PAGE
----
Consider that when you say “just a few hours a day” here is what the actual projected values look like:

  • 5 minutes per day = 30 hours per year
  • 15 minutes per day = 91 hours per year
  • 30 minutes per day = 182 hours per year
  • 1 hour per day = 365 hours per year

It’s staggering, terrifying, and a fact that has many of us soul searching.

Most of the social media marketers I know average somewhere between 3-6 hours on social daily.

Know Thy Enemy

The famed military strategist Sun Tzu who wrote the often quoted “Know thy enemy” principle in his book “The Art of War”. The only thing is that those three words are just a small piece of the entire quote.

The full quote reads:

“If you know the enemy and know yourself, you need not fear the result of a hundred battles. If you know yourself but not the enemy, for every victory gained you will also suffer a defeat. If you know neither the enemy nor yourself, you will succumb in every battle.”

Who knew ancient writings about warfare strategy would be so applicable to the idea of FOMO and JOMO?

The first step in any rehab process is to first take a step back and admit that you might have a problem.

We have also established that FOMO is entirely of our own making.

Now that we know our “enemy” and took a long look in the mirror of “ourself,” it’s time for strategic action.

According to a survey in 2017 by the Royal Society for Public Health, Britons aged 14-24 believe that Facebook, Instagram, Snapchat, and Twitter have detrimental effects on their well-being.

With the rise of smartphone addiction and social media-induced depression, anxiety, and even suicide, JOMO is becoming a therapeutic means and intentional choice of self-care especially for those working in the digital marketing profession.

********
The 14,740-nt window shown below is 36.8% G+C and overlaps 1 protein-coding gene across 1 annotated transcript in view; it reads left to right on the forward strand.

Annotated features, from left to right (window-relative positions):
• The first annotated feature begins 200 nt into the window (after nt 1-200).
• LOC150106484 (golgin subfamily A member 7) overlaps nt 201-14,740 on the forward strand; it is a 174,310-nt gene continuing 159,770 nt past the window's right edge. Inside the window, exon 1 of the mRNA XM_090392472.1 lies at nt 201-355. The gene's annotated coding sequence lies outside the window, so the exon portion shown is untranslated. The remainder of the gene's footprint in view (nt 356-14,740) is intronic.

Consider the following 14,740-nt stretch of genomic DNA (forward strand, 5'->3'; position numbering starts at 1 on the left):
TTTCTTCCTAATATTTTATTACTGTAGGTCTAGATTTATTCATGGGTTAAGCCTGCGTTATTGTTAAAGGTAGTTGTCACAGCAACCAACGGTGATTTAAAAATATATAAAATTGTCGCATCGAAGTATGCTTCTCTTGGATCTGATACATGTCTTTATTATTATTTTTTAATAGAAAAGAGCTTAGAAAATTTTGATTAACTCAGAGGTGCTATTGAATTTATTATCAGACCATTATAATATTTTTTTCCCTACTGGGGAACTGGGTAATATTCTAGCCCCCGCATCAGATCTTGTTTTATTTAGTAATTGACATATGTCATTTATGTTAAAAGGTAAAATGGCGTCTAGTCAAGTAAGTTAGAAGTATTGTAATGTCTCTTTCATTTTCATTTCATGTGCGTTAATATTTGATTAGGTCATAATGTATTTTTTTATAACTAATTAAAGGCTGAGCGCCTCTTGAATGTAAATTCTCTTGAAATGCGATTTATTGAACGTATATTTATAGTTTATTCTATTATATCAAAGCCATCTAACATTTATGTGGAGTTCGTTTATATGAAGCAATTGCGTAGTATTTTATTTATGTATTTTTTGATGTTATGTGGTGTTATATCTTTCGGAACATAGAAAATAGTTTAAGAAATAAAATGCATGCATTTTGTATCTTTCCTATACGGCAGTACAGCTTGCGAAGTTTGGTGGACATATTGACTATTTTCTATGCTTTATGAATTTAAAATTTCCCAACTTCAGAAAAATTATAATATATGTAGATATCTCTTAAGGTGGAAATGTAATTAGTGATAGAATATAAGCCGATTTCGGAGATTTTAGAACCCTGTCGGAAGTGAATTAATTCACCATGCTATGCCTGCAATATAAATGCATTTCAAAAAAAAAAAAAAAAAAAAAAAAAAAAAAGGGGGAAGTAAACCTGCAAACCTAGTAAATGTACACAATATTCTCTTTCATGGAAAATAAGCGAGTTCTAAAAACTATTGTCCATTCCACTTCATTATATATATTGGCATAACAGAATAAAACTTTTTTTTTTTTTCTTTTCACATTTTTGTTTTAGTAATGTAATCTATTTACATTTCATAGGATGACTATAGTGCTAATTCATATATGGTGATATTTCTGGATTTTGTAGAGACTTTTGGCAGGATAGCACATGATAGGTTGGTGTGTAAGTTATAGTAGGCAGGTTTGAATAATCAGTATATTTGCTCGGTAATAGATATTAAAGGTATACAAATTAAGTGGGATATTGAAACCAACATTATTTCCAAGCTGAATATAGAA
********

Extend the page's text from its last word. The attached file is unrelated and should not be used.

Ready to turn in your smartphone for a flip phone?

Maybe start with a more reasonable goal.

10 Simple Tips to Turn the FOMO into JOMO

Here are 10 rules I’ve learned to start turning fear into joy of missing out:

  1. Don’t go to every conference. While modern tech has made this possible, it certainly doesn’t make it required.
  2. Take advantage of screen controls. Use the tools provided to control the beast.
  3. Stop looking at emails past 8 p.m. and before 8 a.m. Seriously, is it really worth spending the next 30 years anxious about emails?
  4. Schedule in-person meetings or video calls to replace calls. This methodology is especially helpful when beginning to scale back.
  5. Pick one thing at a time to focus on. Our brains can only compartmentalize so much, so we must pick our path.
  6. Accept that everything is not an emergency. This is most difficult to remember within the social media profession.
  7. Set boundaries. Hard and fast rules with a reward at the end.
  8. Go to a brick-and-mortar bookstore. Pick up a physical book, have a coffee, and leave the phone in the car.
  9. Working out (whether that means the gym, a yoga studio, or some other fitness outlet) is both healthy and beneficial during the transition to full JOMO.
  10. Schedule JOMO time. Don’t forget to consider where that JOMO time will be spent.

Reclaiming Happiness with JOMO

In “Ghostbusters“, the door famously swings both ways. For FOMO/JOMO management, the same rule applies:

  • 5 minutes per day = 30 hours per year
  • 15 minutes per day = 91 hours per year
  • 30 minutes per day = 182 hours per year
  • 1 hour per day = 365 hours per year

JOMO is a great way to reclaim happiness.

It isn’t easy, but it is well worth it to seize the moment outside of FOMO.

Image Credit

Featured Image: Paulo Bobita

Category Friday Focus
VIP CONTRIBUTOR Lisa Buyer CEO and Social PR Consultant at The Buyer Group - A Media and PR Training Company

Covering the Digital PR Meteaverse and more. Looking for the latest Digital PR/SEO/Social Media trends or marketing life hacks? Meet ...

10 Simple Tips to Flip FOMO into JOMO